Place Rapp isn’t officially a Christmas market, but you absolutely can’t miss it when you’re in Colmar. This square, right next to Parc du Champ-de-Mars, is just a 10-minute stroll from the Colmar train station. If you’re in town just for the day, it’s the perfect spot to swing by for some final drinks. Plus, there’s an ice rink and even a mini rollercoaster for those feeling a bit more daring.

The best thing about Place Rapp? As soon as we got there, it felt like the crowds just disappeared. With most people flocking to the main Christmas markets, you get to soak up the festive vibes in a much more relaxed setting, which is pretty rare on a Friday night!

Now, the real gem of Place Rapp is the rotating carousel bar – yes, a carousel that’s a bar! You can jump on, grab a drink, and gently spin around, all while belting out Christmas tunes. It’s such a quirky, unique experience. And you’ve got to try the warm cranberry juice; it’s a special treat that I didn’t spot at any Christmas other market in Colmar.

Just a little heads-up about the Colmar Christmas markets: they serve all drinks in reusable plastic cups. If you’re after a ceramic mug, you’ll need to buy it outright – there’s no returning it for a deposit. If you’re looking to add one to your collection, the rotating carousel bar at Place Rapp was the only place I saw selling them on the day we visited!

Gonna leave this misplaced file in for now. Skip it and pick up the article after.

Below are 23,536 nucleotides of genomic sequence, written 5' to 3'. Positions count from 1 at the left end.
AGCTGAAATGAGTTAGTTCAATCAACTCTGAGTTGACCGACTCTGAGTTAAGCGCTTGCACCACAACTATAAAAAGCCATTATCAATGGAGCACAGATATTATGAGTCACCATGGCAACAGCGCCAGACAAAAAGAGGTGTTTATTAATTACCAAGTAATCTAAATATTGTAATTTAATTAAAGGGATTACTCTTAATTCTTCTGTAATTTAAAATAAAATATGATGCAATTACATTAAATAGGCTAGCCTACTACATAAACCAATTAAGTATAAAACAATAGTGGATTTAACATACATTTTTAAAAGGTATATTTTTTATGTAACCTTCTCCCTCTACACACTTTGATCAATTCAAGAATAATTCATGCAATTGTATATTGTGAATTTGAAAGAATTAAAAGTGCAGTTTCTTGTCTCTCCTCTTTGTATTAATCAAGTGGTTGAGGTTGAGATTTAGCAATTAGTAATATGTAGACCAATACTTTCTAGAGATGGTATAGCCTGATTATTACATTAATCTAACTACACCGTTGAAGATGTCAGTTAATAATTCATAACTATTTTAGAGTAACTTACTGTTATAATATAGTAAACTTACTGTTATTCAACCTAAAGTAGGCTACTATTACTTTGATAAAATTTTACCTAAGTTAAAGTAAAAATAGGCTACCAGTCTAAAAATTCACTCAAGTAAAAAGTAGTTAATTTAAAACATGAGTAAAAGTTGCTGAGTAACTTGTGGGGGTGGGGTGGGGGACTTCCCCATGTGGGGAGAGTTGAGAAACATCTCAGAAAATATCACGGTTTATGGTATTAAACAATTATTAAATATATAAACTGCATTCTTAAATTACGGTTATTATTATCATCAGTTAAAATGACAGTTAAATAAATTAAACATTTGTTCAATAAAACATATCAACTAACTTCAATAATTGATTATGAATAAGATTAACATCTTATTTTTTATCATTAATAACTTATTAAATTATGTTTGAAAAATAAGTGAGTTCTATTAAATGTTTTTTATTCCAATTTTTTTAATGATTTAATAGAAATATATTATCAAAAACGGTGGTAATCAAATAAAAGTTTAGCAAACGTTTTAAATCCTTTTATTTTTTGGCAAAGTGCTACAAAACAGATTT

What other places should you see in Colmar?

With around 180 stalls, you’ll definitely want to set aside a good few hours for the Colmar Christmas Markets. But if you’ve got extra time, or if you’re planning a longer stay (which I totally would have loved, but heads up – hotels can get pricey, so book early!), there’s no shortage of Instagrammable places in Colmar. Here are some of my favourite ones:

Quai de la Poissonnerie

Quai de la Poissonnerie is a charming street located in the old fishmonger’s district. This is where the city’s fishermen and boatmen used to live centuries ago. Tragically, a massive fire in 1706 destroyed 40 of the original houses. But, thanks to restoration work from 1978 to 1981, we can now enjoy these vibrant half-timbered houses once again.

Since this street leads to the covered market and the new Gourmet Market on Rue de la Montagne Verte, it can get super busy during the day. So, if you’re after some great photos or just want a more relaxed stroll, my tip is to get there early to dodge the crowds!

Marché Couvert

If you’re in Colmar and love good food, you absolutely have to check out Marché Couvert. This covered market is filled with all sorts of local goodies. Think fresh fruits and veggies, mouth-watering cheeses, a variety of meats, and, naturally, some fantastic local wines and craft beers. As you walk around, you’ll rub shoulders with locals doing their daily shop and tourists on the hunt for tasty treats.